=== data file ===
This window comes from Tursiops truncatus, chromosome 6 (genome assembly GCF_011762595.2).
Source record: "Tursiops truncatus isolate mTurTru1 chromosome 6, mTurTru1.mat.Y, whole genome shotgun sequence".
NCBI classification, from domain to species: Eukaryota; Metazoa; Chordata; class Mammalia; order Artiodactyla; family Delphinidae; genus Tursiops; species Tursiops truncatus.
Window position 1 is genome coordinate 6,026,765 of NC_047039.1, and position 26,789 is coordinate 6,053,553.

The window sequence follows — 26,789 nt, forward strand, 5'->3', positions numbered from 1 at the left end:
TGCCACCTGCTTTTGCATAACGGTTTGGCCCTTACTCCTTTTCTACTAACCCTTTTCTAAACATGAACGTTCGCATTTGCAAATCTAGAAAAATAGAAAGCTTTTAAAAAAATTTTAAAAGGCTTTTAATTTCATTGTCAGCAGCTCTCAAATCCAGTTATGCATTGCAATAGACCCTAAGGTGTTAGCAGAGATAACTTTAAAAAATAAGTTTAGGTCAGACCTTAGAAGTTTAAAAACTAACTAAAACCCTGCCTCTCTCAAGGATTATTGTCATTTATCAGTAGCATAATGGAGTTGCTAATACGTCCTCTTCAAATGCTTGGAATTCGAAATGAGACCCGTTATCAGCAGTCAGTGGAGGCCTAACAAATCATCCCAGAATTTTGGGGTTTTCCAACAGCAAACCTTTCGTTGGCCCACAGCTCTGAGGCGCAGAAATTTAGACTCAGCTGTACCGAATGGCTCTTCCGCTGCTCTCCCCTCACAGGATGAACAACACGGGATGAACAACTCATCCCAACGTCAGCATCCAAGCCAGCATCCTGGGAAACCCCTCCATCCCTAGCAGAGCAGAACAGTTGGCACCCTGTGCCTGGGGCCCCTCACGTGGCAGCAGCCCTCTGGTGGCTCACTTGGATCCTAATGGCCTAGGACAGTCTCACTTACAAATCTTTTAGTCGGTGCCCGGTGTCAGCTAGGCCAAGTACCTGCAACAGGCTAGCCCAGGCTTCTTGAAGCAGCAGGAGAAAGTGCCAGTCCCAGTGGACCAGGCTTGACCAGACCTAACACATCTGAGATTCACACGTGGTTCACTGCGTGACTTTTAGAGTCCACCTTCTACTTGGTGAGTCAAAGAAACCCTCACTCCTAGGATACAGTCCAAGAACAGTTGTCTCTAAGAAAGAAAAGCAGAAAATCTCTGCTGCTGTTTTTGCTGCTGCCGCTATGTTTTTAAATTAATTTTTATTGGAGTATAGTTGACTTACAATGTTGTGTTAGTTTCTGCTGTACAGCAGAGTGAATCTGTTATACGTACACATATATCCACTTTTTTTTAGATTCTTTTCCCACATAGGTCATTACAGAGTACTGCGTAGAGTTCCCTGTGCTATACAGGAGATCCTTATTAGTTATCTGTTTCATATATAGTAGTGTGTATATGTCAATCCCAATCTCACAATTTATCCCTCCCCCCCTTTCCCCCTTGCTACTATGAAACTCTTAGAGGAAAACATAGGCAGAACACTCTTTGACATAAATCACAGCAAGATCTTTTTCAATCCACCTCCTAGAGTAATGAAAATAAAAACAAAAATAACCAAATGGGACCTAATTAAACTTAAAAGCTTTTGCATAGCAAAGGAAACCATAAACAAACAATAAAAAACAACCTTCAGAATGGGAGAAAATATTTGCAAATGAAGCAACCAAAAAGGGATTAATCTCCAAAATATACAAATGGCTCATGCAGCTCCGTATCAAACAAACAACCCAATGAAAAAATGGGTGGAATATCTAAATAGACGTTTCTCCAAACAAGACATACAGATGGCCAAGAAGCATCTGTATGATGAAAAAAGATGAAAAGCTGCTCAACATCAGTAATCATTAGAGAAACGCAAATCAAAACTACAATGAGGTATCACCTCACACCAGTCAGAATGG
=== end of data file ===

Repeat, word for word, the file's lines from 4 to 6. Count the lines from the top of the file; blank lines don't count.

Window position 1 is genome coordinate 6,026,765 of NC_047039.1, and position 26,789 is coordinate 6,053,553.

The window sequence follows — 26,789 nt, forward strand, 5'->3', positions numbered from 1 at the left end:
TGCCACCTGCTTTTGCATAACGGTTTGGCCCTTACTCCTTTTCTACTAACCCTTTTCTAAACATGAACGTTCGCATTTGCAAATCTAGAAAAATAGAAAGCTTTTAAAAAAATTTTAAAAGGCTTTTAATTTCATTGTCAGCAGCTCTCAAATCCAGTTATGCATTGCAATAGACCCTAAGGTGTTAGCAGAGATAACTTTAAAAAATAAGTTTAGGTCAGACCTTAGAAGTTTAAAAACTAACTAAAACCCTGCCTCTCTCAAGGATTATTGTCATTTATCAGTAGCATAATGGAGTTGCTAATACGTCCTCTTCAAATGCTTGGAATTCGAAATGAGACCCGTTATCAGCAGTCAGTGGAGGCCTAACAAATCATCCCAGAATTTTGGGGTTTTCCAACAGCAAACCTTTCGTTGGCCCACAGCTCTGAGGCGCAGAAATTTAGACTCAGCTGTACCGAATGGCTCTTCCGCTGCTCTCCCCTCACAGGATGAACAACACGGGATGAACAACTCATCCCAACGTCAGCATCCAAGCCAGCATCCTGGGAAACCCCTCCATCCCTAGCAGAGCAGAACAGTTGGCACCCTGTGCCTGGGGCCCCTCACGTGGCAGCAGCCCTCTGGTGGCTCACTTGGATCCTAATGGCCTAGGACAGTCTCACTTACAAATCTTTTAGTCGGTGCCCGGTGTCAGCTAGGCCAAGTACCTGCAACAGGCTAGCCCAGGCTTCTTGAAGCAGCAGGAGAAAGTGCCAGTCCCAGTGGACCAGGCTTGACCAGACCTAACACATCTGAGATTCACACGTGGTTCACTGCGTGACTTTTAGAGTCCACCTTCTACTTGGTGAGTCAAAGAAACCCTCACTCCTAGGATACAGTCCAAGAACAGTTGTCTCTAAGAAAGAAAAGCAGAAAATCTCTGCTGCTGTTTTTGCTGCTGCCGCTATGTTTTTAAATTAATTTTTATTGGAGTATAGTTGACTTACAATGTTGTGTTAGTTTCTGCTGTACAGCAGAGTGAATCTGTTATACGTACACATATATCCACTTTTTTTTAGATTCTTTTCCCACATAGGTCATTACAGAGTACTGCGTAGAGTTCCCTGTGCTATACAGGAGATCCTTATTAGTTATCTGTTTCATATATAGTAGTGTGTATATGTCAATCCCAATCTCACAATTTATCCCTCCCCCCCTTTCCCCCTTGCTACTATGAAACTCTTAGAGGAAAACATAGGCAGAACACTCTTTGACATAAATCACAGCAAGATCTTTTTCAATCCACCTCCTAGAGTAATGAAAATAAAAACAAAAATAACCAAATGGGACCTAATTAAACTTAAAAGCTTTTGCATAGCAAAGGAAACCATAAACAAACAATAAAAAACAACCTTCAGAATGGGAGAAAATATTTGCAAATGAAGCAACCAAAAAGGGATTAATCTCCAAAATATACAAATGGCTCATGCAGCTCCGTATCAAACAAACAACCCAATGAAAAAATGGGTGGAATATCTAAATAGACGTTTCTCCAAACAAGACATACAGATGGCCAAGAAGCATCTGTATGATGAAAAAAGATGAAAAGCTGCTCAACATCAGTAATCATTAGAGAAACGCAAATCAAAACTACAATGAGGTATCACCTCACACCAGTCAGAATGG